Current Columbia Mayor Steve Benjamin, then only a few weeks into his freshman year at USC, was part of the target audience. Looking back, Benjamin refers to John Paul II as “one of the most awe-inspiring and powerful men in the world” and remembers being "blown away" by what he describes as a transformative event.
"I still can’t comprehend the string of unlikely coincidences that had to occur to make that moment possible, but I know it changed my life," says Benjamin. "I started volunteering with a number of community organizations the very next day and went from being a typical restless teenager to a focused and dedicated future public servant in a matter of weeks."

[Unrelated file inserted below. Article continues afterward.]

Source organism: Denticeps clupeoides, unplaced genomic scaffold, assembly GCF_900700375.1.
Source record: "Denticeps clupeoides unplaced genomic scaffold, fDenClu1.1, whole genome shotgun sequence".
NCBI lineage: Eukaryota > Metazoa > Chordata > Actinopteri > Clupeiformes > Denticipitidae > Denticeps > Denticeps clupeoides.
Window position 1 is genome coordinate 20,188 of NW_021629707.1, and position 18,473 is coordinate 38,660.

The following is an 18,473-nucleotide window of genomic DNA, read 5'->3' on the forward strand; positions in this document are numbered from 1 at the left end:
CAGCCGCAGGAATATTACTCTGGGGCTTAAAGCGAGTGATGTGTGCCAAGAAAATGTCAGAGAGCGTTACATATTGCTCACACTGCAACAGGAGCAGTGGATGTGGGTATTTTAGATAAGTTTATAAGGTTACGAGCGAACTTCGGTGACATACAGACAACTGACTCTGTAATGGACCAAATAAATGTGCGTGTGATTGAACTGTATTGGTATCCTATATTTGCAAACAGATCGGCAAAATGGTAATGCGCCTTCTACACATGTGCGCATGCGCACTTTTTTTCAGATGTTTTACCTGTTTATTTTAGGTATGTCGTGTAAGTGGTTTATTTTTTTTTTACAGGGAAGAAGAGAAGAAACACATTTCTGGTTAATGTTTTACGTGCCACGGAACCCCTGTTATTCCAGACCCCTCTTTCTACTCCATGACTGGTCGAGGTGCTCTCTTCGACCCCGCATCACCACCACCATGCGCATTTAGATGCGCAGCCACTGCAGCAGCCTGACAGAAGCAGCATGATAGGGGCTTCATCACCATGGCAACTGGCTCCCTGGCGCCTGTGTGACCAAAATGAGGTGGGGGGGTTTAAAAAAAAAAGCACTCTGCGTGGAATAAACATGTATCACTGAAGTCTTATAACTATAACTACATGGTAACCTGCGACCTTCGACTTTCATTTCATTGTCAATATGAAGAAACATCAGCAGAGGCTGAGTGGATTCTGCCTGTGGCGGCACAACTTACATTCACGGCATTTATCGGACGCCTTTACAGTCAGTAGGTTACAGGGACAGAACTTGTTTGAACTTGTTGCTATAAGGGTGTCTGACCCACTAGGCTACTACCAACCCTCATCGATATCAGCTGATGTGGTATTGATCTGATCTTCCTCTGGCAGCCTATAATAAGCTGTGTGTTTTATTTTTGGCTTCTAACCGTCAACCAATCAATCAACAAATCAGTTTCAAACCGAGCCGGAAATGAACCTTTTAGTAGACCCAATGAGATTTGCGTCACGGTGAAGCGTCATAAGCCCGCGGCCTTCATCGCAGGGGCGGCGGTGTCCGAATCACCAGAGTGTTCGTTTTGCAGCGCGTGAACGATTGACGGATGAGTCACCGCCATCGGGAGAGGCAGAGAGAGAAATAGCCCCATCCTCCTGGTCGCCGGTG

In a matter of a few years, Benjamin would also go on to become student body president.
Columbia attorney and USC alum Michael Hogue, who was Carolina’s student body president at the time of the papal visit, was also on hand and was asked to present the Pope with one of several gifts, a handmade dulcimer and carrying case. Hogue also remembers the event fondly, calling it “a special day,” but points out that not everyone came out of piety or devotion.
“It was a big event for the students for a lot of different reasons, one of which was the event itself and people being interested in that,” Hogue explains. “And for a lot of Catholic students as well, this was a major event, to have the Pope come. But there was also, you know, classes were cancelled that day. We had a lot of people enjoying themselves.”